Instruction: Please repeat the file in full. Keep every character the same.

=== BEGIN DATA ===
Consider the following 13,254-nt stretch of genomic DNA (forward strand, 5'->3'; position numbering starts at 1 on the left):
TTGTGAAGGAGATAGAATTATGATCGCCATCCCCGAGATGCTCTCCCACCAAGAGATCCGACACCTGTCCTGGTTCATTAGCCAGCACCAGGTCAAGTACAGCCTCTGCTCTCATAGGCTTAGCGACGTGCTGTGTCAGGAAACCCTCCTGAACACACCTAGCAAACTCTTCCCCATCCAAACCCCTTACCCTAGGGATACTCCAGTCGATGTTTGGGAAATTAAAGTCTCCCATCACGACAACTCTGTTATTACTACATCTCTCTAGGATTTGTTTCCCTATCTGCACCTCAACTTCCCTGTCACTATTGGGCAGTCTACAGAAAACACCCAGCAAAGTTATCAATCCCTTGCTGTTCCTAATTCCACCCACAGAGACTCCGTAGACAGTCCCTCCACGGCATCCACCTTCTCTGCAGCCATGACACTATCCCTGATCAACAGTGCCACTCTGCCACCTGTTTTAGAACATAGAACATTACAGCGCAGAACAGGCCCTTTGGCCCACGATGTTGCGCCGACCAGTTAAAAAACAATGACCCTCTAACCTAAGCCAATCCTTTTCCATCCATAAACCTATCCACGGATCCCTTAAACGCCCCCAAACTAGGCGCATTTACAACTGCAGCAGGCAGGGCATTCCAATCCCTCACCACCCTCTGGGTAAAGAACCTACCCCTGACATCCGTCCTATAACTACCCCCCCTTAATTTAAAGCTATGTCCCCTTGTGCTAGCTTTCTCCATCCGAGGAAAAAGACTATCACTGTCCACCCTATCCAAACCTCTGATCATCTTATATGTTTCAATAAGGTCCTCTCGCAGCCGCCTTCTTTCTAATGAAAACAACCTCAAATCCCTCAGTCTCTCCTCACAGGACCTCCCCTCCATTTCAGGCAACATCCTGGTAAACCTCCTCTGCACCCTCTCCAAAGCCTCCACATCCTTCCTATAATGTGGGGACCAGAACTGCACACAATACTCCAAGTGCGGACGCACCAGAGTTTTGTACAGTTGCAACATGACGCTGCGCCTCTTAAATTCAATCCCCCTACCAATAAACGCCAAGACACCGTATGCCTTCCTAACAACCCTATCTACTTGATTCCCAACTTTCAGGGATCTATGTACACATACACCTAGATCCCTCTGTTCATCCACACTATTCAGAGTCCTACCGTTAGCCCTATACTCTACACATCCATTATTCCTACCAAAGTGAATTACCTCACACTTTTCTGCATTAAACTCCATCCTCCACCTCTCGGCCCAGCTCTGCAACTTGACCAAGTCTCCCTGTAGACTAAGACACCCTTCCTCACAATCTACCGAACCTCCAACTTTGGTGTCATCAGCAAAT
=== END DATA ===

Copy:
Consider the following 13,254-nt stretch of genomic DNA (forward strand, 5'->3'; position numbering starts at 1 on the left):
TTGTGAAGGAGATAGAATTATGATCGCCATCCCCGAGATGCTCTCCCACCAAGAGATCCGACACCTGTCCTGGTTCATTAGCCAGCACCAGGTCAAGTACAGCCTCTGCTCTCATAGGCTTAGCGACGTGCTGTGTCAGGAAACCCTCCTGAACACACCTAGCAAACTCTTCCCCATCCAAACCCCTTACCCTAGGGATACTCCAGTCGATGTTTGGGAAATTAAAGTCTCCCATCACGACAACTCTGTTATTACTACATCTCTCTAGGATTTGTTTCCCTATCTGCACCTCAACTTCCCTGTCACTATTGGGCAGTCTACAGAAAACACCCAGCAAAGTTATCAATCCCTTGCTGTTCCTAATTCCACCCACAGAGACTCCGTAGACAGTCCCTCCACGGCATCCACCTTCTCTGCAGCCATGACACTATCCCTGATCAACAGTGCCACTCTGCCACCTGTTTTAGAACATAGAACATTACAGCGCAGAACAGGCCCTTTGGCCCACGATGTTGCGCCGACCAGTTAAAAAACAATGACCCTCTAACCTAAGCCAATCCTTTTCCATCCATAAACCTATCCACGGATCCCTTAAACGCCCCCAAACTAGGCGCATTTACAACTGCAGCAGGCAGGGCATTCCAATCCCTCACCACCCTCTGGGTAAAGAACCTACCCCTGACATCCGTCCTATAACTACCCCCCCTTAATTTAAAGCTATGTCCCCTTGTGCTAGCTTTCTCCATCCGAGGAAAAAGACTATCACTGTCCACCCTATCCAAACCTCTGATCATCTTATATGTTTCAATAAGGTCCTCTCGCAGCCGCCTTCTTTCTAATGAAAACAACCTCAAATCCCTCAGTCTCTCCTCACAGGACCTCCCCTCCATTTCAGGCAACATCCTGGTAAACCTCCTCTGCACCCTCTCCAAAGCCTCCACATCCTTCCTATAATGTGGGGACCAGAACTGCACACAATACTCCAAGTGCGGACGCACCAGAGTTTTGTACAGTTGCAACATGACGCTGCGCCTCTTAAATTCAATCCCCCTACCAATAAACGCCAAGACACCGTATGCCTTCCTAACAACCCTATCTACTTGATTCCCAACTTTCAGGGATCTATGTACACATACACCTAGATCCCTCTGTTCATCCACACTATTCAGAGTCCTACCGTTAGCCCTATACTCTACACATCCATTATTCCTACCAAAGTGAATTACCTCACACTTTTCTGCATTAAACTCCATCCTCCACCTCTCGGCCCAGCTCTGCAACTTGACCAAGTCTCCCTGTAGACTAAGACACCCTTCCTCACAATCTACCGAACCTCCAACTTTGGTGTCATCAGCAAAT